How much power is my CPU using

The power consumption of a PC

The power consumption of a PC depends on the one hand on the equipment of the system and on the other hand on the type of use. The PC and the connected peripheral devices belong to the household electrical devices with the highest energy consumption. What many do not know: A seal indicates the energy efficiency of power supplies.

This is how high the power consumption of an average PC is

The power supply unit gives a certain indication of the power consumption of a computer: A 300-watt power supply unit, for example, provides a maximum of 300 watts to all components of the computer. In normal operation, however, the requirement is well below this maximum value. A PC with a modern multi-core processor from Intel and a dedicated graphics card is used up per hour about 135 watts.

With four hours of operation a day, this corresponds to an annual electricity consumption of around 200 kWh. At a kWh price of around 30 cents, that's around 60 euros. This does not include the power consumption of the router, monitor and other peripheral devices.

The power requirement in stand-by mode is often underestimated. It is worth purchasing a switch socket for this. There is also potential for savings through the power saving functions of the different operating systems. For example, you can set the PC to go into sleep mode after a few minutes. It is better not to use animated screensavers.

workload

80 plus bronze

80 plus silver

80 plus gold

80 plus platinum

80 plus titanium

Occupancy 20%

129 kWh

126 kWh

122 kWh

119 kWh

116 kWh

Occupancy 50%

124 kWh

122 kWh

119 kWh

116 kWh

114 kWh

Occupancy 100%

129 kWh

126 kWh

123 kWh

122 kWh

116 kWh


 

These components affect the power consumption of the computer

In practice, electricity costs fluctuate depending on the operating mode and equipment. Therefore, the power consumption of a PC can only be calculated approximately. A computer can easily do more than twice as much electricity need as in normal operation. Among other things, the components built into the PC case influence the power consumption: Additional computing and storage capacities inevitably mean a higher energy requirement.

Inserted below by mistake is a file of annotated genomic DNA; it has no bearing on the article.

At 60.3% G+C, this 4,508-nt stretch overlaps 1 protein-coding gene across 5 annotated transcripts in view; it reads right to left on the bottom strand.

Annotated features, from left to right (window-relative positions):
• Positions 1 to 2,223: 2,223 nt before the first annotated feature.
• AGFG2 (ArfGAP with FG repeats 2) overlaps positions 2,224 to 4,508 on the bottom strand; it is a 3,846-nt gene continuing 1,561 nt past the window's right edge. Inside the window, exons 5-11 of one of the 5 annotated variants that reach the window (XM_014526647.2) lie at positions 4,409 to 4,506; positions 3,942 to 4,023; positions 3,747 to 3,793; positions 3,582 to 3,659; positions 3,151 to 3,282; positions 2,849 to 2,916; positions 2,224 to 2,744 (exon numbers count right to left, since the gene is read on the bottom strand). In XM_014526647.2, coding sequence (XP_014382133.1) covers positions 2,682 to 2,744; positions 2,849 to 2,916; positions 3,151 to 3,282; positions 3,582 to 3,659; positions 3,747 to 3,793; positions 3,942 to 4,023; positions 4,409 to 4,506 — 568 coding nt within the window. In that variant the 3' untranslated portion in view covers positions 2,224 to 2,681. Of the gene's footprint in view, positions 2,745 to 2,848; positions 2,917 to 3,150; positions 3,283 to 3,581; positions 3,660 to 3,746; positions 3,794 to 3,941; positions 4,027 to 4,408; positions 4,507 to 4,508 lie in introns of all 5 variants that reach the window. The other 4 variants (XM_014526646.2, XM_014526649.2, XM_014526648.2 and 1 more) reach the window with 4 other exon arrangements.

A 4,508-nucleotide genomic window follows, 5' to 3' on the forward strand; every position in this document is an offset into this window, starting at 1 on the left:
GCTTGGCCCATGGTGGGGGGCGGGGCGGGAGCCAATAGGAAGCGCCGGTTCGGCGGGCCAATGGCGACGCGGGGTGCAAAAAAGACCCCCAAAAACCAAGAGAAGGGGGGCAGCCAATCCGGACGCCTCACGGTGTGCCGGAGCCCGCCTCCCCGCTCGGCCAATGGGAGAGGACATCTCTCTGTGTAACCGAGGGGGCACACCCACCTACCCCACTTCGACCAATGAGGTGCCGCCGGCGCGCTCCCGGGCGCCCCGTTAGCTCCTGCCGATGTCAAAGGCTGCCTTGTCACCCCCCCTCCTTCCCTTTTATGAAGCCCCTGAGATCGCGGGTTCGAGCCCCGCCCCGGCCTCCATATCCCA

A conventional work computer consumes significantly less electricity than a powerful gaming PC or a computer for graphics or video editing. The graphics chip has a major impact on energy consumption. A dedicated graphics card with separate computing capacity consumes significantly more electricity than a graphics chip integrated into the processor. A high-performance gaming graphics card can consume 150 watts at high load.

Save with the energy settings of the PC

It is worth dealing with the “energy settings” under Windows. Windows 7, 8 and 10 offer similar setting options here. With a pre-defined or self-defined "Energy saving plan“You determine when the monitor switches off and the energy-saving mode becomes active when not in use. Under the advanced settings, the setting can also be made for individual components and functions.

Without having to deal with the individual components in more detail, the activated “idle state” can reduce consumption to a minimum. The current session is saved so that you can continue working seamlessly. Not to be confused with the idle state "Energy-saving" mode (compared to stand-by). The main memory remains active in this, which means that the power consumption of up to 15 watts should not be neglected. The advantage of this is that there is hardly any waiting time when waking up the PC.

Reduce the power consumption of the PC through the power supply unit

An efficient power supply can reduce electricity costs. The decisive factor for this is the degree of efficiency. In order to create more transparency for consumers, the Evaluation system 80 Plus established - initially for the American market, and later also adapted to the European 230-volt network. The certification system is divided into several levels. The minimum requirement says that the degree of effectiveness must be at least 80 percent, hence the designation 80 Plus - the remaining percent of the electrical socket current cannot be used, but is converted into heat that the PC emits to the environment:

  • 80 Plus Bronze:

    an efficiency of at least 80 percent for every load level of the power supply unit

  • 80 plus silver:

    an efficiency of at least 85 percent for every load level of the power supply unit

  • 80 Plus Gold:

    an efficiency between 89 and 92 percent for every load level of the power supply unit

  • 80 Plus Platinum:

    an efficiency between 90 and 94 percent for every load level of the power supply unit

  • 80 Plus Titanium:

    an efficiency between 91 and 96 percent for every load level of the power supply unit

Unlike the EU energy label, 80 Plus is not a mandatory certification system. There are also other rating systems on the market.

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